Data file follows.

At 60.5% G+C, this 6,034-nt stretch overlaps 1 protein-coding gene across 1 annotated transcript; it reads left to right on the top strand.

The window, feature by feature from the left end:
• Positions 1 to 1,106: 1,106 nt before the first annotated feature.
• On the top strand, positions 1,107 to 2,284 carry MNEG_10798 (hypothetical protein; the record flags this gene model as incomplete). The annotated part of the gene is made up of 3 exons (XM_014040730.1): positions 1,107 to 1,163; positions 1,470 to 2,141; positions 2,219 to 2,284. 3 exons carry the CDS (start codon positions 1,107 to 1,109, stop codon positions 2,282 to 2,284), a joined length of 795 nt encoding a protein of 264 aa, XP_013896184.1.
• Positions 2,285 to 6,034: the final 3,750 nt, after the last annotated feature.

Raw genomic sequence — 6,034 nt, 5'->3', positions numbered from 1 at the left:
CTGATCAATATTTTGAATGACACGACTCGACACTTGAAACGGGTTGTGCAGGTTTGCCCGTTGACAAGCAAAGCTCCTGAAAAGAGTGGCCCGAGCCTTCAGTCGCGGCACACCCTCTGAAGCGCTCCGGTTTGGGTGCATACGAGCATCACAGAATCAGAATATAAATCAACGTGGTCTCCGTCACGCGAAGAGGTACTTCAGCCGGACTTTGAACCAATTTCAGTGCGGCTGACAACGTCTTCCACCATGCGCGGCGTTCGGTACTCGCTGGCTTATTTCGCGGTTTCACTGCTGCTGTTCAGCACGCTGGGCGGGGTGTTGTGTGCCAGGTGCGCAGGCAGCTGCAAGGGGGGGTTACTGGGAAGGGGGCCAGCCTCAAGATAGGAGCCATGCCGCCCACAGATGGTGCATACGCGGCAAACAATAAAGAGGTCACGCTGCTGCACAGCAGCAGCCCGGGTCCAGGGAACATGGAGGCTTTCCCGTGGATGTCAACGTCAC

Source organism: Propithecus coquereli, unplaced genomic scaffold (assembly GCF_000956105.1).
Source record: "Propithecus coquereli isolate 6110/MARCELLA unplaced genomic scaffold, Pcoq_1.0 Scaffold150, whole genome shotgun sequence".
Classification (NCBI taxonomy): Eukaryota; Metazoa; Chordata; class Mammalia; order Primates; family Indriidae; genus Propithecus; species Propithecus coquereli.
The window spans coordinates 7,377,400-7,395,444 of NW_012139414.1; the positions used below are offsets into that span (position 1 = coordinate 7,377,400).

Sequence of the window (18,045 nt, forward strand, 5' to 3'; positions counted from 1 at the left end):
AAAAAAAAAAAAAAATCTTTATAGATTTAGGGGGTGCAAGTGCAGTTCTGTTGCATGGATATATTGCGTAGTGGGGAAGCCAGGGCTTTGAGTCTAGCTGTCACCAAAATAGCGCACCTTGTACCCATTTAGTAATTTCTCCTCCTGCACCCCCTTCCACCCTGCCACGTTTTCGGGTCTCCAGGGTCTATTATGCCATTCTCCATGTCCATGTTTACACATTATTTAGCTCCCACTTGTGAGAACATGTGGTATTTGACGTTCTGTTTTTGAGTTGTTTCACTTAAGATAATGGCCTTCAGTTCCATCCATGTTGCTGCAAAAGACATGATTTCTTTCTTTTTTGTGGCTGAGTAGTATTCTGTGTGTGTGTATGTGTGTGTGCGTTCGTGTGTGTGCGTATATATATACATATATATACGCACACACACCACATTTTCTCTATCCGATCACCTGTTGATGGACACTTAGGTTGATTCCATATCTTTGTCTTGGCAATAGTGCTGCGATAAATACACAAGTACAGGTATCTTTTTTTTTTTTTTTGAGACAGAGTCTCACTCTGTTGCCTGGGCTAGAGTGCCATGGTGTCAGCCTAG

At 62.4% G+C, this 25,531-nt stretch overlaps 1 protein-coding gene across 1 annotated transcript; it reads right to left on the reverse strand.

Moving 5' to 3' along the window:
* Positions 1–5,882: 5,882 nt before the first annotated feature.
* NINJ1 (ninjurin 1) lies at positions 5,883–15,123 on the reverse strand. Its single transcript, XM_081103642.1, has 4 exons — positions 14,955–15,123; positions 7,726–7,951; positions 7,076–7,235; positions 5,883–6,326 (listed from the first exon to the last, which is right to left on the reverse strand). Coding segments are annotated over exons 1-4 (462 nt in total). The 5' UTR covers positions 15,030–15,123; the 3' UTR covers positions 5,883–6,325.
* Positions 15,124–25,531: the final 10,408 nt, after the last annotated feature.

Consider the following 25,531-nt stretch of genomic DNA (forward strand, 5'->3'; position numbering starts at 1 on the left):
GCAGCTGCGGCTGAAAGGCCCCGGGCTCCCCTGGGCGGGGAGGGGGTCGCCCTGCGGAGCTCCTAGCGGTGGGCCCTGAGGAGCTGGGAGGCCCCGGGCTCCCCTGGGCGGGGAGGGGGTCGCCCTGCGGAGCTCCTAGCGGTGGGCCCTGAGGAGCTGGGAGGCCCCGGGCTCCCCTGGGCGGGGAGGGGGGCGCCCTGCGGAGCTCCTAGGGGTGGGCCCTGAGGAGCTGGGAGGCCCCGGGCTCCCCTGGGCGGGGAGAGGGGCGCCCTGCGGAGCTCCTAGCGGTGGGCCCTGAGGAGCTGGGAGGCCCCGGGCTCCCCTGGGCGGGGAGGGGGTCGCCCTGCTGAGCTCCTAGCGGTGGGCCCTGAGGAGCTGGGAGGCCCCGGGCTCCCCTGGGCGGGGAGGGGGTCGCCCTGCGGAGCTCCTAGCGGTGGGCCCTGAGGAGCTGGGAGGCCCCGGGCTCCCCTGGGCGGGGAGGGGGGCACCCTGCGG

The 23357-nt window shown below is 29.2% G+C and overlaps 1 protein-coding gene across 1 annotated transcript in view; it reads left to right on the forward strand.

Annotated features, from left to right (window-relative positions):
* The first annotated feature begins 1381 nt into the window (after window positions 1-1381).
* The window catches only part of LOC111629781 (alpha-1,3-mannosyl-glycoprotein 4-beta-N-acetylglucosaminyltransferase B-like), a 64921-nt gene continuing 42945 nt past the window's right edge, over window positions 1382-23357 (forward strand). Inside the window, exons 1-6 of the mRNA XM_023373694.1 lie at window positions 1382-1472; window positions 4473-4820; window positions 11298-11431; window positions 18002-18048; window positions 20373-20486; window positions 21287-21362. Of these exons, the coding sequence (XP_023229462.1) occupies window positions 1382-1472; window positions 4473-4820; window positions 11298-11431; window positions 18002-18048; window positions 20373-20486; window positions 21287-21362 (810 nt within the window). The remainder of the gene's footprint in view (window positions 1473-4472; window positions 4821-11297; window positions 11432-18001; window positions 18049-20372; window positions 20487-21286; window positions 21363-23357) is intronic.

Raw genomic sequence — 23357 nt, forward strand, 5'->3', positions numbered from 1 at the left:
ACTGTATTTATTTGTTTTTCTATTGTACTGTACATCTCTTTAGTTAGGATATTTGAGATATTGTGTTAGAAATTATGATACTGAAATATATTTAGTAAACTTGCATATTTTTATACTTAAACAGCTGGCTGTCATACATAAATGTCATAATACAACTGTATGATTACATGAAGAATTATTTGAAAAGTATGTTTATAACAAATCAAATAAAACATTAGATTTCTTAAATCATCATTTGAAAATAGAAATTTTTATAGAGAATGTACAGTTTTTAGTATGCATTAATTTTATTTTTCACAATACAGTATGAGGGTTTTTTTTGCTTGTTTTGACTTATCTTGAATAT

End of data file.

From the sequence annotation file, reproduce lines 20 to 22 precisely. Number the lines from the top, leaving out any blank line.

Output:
GCAGCTGCGGCTGAAAGGCCCCGGGCTCCCCTGGGCGGGGAGGGGGTCGCCCTGCGGAGCTCCTAGCGGTGGGCCCTGAGGAGCTGGGAGGCCCCGGGCTCCCCTGGGCGGGGAGGGGGTCGCCCTGCGGAGCTCCTAGCGGTGGGCCCTGAGGAGCTGGGAGGCCCCGGGCTCCCCTGGGCGGGGAGGGGGGCGCCCTGCGGAGCTCCTAGGGGTGGGCCCTGAGGAGCTGGGAGGCCCCGGGCTCCCCTGGGCGGGGAGAGGGGCGCCCTGCGGAGCTCCTAGCGGTGGGCCCTGAGGAGCTGGGAGGCCCCGGGCTCCCCTGGGCGGGGAGGGGGTCGCCCTGCTGAGCTCCTAGCGGTGGGCCCTGAGGAGCTGGGAGGCCCCGGGCTCCCCTGGGCGGGGAGGGGGTCGCCCTGCGGAGCTCCTAGCGGTGGGCCCTGAGGAGCTGGGAGGCCCCGGGCTCCCCTGGGCGGGGAGGGGGGCACCCTGCGG

The 23357-nt window shown below is 29.2% G+C and overlaps 1 protein-coding gene across 1 annotated transcript in view; it reads left to right on the forward strand.

Annotated features, from left to right (window-relative positions):